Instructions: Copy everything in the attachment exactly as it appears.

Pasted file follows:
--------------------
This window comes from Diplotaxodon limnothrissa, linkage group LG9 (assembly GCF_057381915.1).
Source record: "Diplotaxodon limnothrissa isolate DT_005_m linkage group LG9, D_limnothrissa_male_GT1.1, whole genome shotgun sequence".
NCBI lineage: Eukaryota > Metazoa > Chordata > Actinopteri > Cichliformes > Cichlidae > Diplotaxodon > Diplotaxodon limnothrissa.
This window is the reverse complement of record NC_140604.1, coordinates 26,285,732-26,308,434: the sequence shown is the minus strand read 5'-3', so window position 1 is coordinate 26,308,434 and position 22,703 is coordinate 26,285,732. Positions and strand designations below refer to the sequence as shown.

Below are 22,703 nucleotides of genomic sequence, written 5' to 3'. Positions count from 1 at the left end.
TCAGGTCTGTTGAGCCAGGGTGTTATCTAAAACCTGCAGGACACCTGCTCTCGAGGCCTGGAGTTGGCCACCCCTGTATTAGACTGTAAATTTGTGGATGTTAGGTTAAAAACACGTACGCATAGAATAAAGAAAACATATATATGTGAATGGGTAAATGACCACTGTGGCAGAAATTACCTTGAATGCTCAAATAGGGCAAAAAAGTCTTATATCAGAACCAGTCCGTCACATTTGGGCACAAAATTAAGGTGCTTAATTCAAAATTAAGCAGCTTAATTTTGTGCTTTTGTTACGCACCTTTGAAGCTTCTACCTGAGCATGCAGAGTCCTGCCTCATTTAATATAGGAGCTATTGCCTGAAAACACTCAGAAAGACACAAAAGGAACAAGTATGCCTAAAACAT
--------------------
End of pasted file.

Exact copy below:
This window comes from Diplotaxodon limnothrissa, linkage group LG9 (assembly GCF_057381915.1).
Source record: "Diplotaxodon limnothrissa isolate DT_005_m linkage group LG9, D_limnothrissa_male_GT1.1, whole genome shotgun sequence".
NCBI lineage: Eukaryota > Metazoa > Chordata > Actinopteri > Cichliformes > Cichlidae > Diplotaxodon > Diplotaxodon limnothrissa.
This window is the reverse complement of record NC_140604.1, coordinates 26,285,732-26,308,434: the sequence shown is the minus strand read 5'-3', so window position 1 is coordinate 26,308,434 and position 22,703 is coordinate 26,285,732. Positions and strand designations below refer to the sequence as shown.

Below are 22,703 nucleotides of genomic sequence, written 5' to 3'. Positions count from 1 at the left end.
TCAGGTCTGTTGAGCCAGGGTGTTATCTAAAACCTGCAGGACACCTGCTCTCGAGGCCTGGAGTTGGCCACCCCTGTATTAGACTGTAAATTTGTGGATGTTAGGTTAAAAACACGTACGCATAGAATAAAGAAAACATATATATGTGAATGGGTAAATGACCACTGTGGCAGAAATTACCTTGAATGCTCAAATAGGGCAAAAAAGTCTTATATCAGAACCAGTCCGTCACATTTGGGCACAAAATTAAGGTGCTTAATTCAAAATTAAGCAGCTTAATTTTGTGCTTTTGTTACGCACCTTTGAAGCTTCTACCTGAGCATGCAGAGTCCTGCCTCATTTAATATAGGAGCTATTGCCTGAAAACACTCAGAAAGACACAAAAGGAACAAGTATGCCTAAAACAT